So what do Einstein's equations tell us, if pushed to the limit? As you might expect, the possibility of time travel involves those most extreme objects, black holes. And since Einstein's theory is a theory of space and time, it should be no surprise that black holes offer, in principle, a way to travel through space, as well as through time. A simple black hole won't do, though. If such a black hole formed out of a lump of non-rotating material, it would simply sit in space, swallowing up anything that came near it. At the heart of such a black hole there is a point known as a singularity, where space and time cease to exist, and matter is crushed to infinite density. Thirty years ago, Roger Penrose (now of Oxford University) proved that anything which falls into such a black hole must be drawn into the singularity by its gravitational pull, and also crushed out of existence.
But, also in the 1960s, the New Zealand mathematician Roy Kerr found that things are different if the black hole is rotating. A singularity still forms, but in the form of a ring, like the mint with a hole. In principle, it would be possible to dive into such a black hole and through the ring, to emerge in another place and another time. This "Kerr solution" was the first mathematical example of a time machine, but at the time nobody took it seriously. At the time, hardly anybody took the idea of black holes seriously, and interest in the Kerr solution only really developed in the 1970s, after astronmers discovered what seem to be real black holes, both in our own Milky Way Galaxy and in the hearts of other galaxies.
This led to a rash of popular publications claiming, to the annoyance of many relativists, that time travel might be possible. In the 1980s, though, Kip Thorne, of CalTech (one of the world's leading experts in the general theory of relativity), and his colleagues set out to prove once and for all that such nonsense wasn't really allowed by Einstein's equations. They studied the situation from all sides, but were forced to the unwelcome conclusion that there really was nothing in the equations to prevent time travel, provided (and it is a big proviso) you have the technology to manipulate black holes. As well as the Kerr solution, there are other kinds of black hole time machine allowed, including setups graphically described as "wormholes", in which a black hole at one place and time is connected to a black hole in another place and time (or the same place at a different time) through a "throat". Thorne has described some of these possibilities in a recent book, Black Holes and Time Warps (Picador), which is packed with information but far from being an easy read. Now, Michio Kaku, a professor of physics in New York, has come up with a more accessible variation on the theme with his book Hyperspace (Oxford UP), which (unlike Thorne's book) at least includes some discussion of the contribution of researchers such as Robert Heinlein to the study of time travel. The Big Bang, string theory, black holes and baby universes all get a mention here; but it is the chapter on how to build a time machine that makes the most fascinating reading.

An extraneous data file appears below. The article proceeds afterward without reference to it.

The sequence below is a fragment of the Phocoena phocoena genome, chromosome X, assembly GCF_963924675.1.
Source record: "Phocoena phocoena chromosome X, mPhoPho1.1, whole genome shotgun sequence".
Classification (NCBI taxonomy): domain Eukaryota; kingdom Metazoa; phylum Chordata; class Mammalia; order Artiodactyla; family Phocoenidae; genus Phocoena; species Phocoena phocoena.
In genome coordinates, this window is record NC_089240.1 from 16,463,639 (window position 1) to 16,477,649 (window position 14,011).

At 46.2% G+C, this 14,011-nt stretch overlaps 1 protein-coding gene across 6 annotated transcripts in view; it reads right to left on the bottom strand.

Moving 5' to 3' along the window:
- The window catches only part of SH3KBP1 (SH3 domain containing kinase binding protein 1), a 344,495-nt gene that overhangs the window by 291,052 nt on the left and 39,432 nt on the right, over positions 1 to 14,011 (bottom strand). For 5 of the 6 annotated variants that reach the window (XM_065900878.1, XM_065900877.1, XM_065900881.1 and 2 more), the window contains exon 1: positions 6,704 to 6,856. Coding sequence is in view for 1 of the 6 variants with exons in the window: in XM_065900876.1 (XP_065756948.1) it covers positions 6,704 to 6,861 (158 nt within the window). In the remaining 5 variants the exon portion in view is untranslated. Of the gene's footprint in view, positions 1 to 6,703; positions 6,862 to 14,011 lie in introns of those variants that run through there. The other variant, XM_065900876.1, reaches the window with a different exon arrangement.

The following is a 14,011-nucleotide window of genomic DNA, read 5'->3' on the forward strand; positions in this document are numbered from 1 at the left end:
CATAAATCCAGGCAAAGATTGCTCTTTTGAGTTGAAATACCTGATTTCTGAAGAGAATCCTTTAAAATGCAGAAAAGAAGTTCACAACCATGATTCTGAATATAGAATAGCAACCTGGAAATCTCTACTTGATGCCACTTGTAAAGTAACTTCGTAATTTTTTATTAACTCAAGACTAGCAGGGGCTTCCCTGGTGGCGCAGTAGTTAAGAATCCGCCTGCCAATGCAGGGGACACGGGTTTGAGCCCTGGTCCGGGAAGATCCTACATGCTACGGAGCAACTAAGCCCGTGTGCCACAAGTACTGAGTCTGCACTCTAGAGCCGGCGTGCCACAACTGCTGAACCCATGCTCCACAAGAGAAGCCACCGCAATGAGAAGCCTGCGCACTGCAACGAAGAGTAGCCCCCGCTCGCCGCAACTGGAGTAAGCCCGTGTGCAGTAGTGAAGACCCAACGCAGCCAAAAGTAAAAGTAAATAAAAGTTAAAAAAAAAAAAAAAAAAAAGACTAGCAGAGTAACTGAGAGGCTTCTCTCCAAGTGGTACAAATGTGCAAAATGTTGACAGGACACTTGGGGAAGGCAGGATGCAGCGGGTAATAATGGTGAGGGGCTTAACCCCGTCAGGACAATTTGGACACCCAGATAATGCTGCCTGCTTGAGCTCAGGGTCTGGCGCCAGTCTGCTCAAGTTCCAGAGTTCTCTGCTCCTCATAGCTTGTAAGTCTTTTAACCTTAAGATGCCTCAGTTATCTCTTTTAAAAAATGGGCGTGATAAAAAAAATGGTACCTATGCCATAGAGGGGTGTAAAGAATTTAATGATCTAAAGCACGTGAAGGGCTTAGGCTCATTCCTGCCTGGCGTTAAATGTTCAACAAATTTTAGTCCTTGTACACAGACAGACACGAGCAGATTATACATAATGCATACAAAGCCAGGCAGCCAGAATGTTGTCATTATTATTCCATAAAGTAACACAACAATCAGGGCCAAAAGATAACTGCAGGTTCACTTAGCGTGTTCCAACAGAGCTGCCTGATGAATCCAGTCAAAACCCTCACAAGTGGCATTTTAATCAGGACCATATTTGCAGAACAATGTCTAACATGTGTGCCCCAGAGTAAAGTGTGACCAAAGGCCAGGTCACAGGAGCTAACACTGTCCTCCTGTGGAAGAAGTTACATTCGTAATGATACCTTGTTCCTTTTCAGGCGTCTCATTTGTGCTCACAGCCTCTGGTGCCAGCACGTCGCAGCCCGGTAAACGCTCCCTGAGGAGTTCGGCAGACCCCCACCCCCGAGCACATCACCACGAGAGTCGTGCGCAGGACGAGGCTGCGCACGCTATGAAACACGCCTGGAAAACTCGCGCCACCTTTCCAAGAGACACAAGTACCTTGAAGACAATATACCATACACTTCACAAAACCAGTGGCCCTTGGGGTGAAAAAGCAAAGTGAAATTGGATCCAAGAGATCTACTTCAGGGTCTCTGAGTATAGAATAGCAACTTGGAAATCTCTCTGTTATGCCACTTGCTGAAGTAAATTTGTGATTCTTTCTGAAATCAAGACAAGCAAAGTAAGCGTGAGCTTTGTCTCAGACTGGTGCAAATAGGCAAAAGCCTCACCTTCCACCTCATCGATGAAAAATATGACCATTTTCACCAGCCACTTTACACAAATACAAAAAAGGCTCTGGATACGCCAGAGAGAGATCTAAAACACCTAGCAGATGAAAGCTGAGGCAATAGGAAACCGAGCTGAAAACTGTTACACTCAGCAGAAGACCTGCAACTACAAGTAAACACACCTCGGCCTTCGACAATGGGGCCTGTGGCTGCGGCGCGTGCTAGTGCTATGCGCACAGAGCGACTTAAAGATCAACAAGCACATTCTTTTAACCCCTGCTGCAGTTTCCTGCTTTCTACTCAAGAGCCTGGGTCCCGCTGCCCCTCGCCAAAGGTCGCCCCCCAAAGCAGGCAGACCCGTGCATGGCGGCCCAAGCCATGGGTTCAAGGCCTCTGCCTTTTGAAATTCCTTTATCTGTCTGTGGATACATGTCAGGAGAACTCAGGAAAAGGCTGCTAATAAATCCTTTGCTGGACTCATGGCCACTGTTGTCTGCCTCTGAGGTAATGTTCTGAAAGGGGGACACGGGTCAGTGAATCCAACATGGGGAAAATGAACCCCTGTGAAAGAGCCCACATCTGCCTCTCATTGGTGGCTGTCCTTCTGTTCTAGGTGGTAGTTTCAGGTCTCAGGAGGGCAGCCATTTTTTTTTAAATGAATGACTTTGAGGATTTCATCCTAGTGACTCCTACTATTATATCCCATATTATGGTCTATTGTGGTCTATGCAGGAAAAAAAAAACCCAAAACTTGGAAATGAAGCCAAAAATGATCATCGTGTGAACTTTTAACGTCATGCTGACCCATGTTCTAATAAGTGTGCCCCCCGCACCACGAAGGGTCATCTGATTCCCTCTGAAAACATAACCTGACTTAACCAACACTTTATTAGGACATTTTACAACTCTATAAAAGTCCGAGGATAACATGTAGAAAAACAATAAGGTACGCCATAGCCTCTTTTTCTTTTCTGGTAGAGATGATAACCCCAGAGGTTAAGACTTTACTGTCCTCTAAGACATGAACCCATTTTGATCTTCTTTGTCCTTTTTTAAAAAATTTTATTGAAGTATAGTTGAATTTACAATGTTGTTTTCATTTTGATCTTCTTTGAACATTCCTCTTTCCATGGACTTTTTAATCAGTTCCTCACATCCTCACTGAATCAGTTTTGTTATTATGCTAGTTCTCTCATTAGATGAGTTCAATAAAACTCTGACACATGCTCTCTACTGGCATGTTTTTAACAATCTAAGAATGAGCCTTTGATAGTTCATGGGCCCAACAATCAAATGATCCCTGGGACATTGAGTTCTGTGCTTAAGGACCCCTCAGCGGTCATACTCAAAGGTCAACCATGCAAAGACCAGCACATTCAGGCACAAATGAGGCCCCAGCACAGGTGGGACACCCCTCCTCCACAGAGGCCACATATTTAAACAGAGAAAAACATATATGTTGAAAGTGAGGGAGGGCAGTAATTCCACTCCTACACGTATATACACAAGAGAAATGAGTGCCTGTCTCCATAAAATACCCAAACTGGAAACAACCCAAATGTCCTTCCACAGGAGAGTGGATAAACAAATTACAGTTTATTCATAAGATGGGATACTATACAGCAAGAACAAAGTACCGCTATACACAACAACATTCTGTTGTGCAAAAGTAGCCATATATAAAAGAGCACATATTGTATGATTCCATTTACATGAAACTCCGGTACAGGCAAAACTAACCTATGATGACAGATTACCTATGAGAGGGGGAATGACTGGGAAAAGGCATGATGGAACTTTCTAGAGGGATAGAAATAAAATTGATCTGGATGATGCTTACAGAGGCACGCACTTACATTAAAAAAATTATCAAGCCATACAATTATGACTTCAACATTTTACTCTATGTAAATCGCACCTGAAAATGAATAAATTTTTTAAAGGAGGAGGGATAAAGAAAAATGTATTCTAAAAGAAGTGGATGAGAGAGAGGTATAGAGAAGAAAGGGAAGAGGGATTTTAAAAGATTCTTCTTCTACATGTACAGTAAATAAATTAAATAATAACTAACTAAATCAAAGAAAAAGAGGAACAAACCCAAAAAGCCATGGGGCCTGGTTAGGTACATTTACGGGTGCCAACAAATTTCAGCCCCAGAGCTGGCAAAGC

"Most scientists, who have not seriously studied Einstein's equations," says Kaku, "dismiss time travel as poppycock". And he then goes on to spell out why the few scientists who have seriously studied Einstein's equations are less dismissive. Our favourite page is the one filled by a diagram which shows the strange family tree of an individual who manages to be both his/her own father and his/her own mother, based on the Heinlein story "All you zombies --". And Kaku's description of a time machine is something fans of Dr Who and H.G. Wells would be happy with:
[It] consists of two chambers, each containing two parallel metal plates. The intense electric fields created between each pair of plates (larger than anything possible with today's technology) rips the fabric of space-time, creating a hole in space that links the two chambers.
Taking advantage of Einstein's special theory of relativity, which says that time runs slow for a moving object, one of the chambers is then taken on a long, fast journey and brought back: Time would pass at different rates at the two ends of the wormhole, [and] anyone falling into one end of the wormhole would be instantly hurled into the past or the future [as they emerge from the other end].
And all this, it is worth spelling out, has been published by serious scientists in respectable journals such as Physical Review Letters (you don't believe us? check out volume 61, page 1446). Although, as you may have noticed, the technology required is awesome, involving taking what amounts to a black hole on a trip through space at a sizeable fraction of the speed of light. We never said it was going to be easy! So how do you get around the paradoxes? The scientists have an answer to that, too. It's obvious, when you think about it; all you have to do is add in a judicious contribution from quantum theory to the time travelling allowed by relativity theory. As long as you are an expert in both theories, you can find a way to avoid the paradoxes.
Last edited by Dusty on Jan 28th, 2006 at 10:25 PM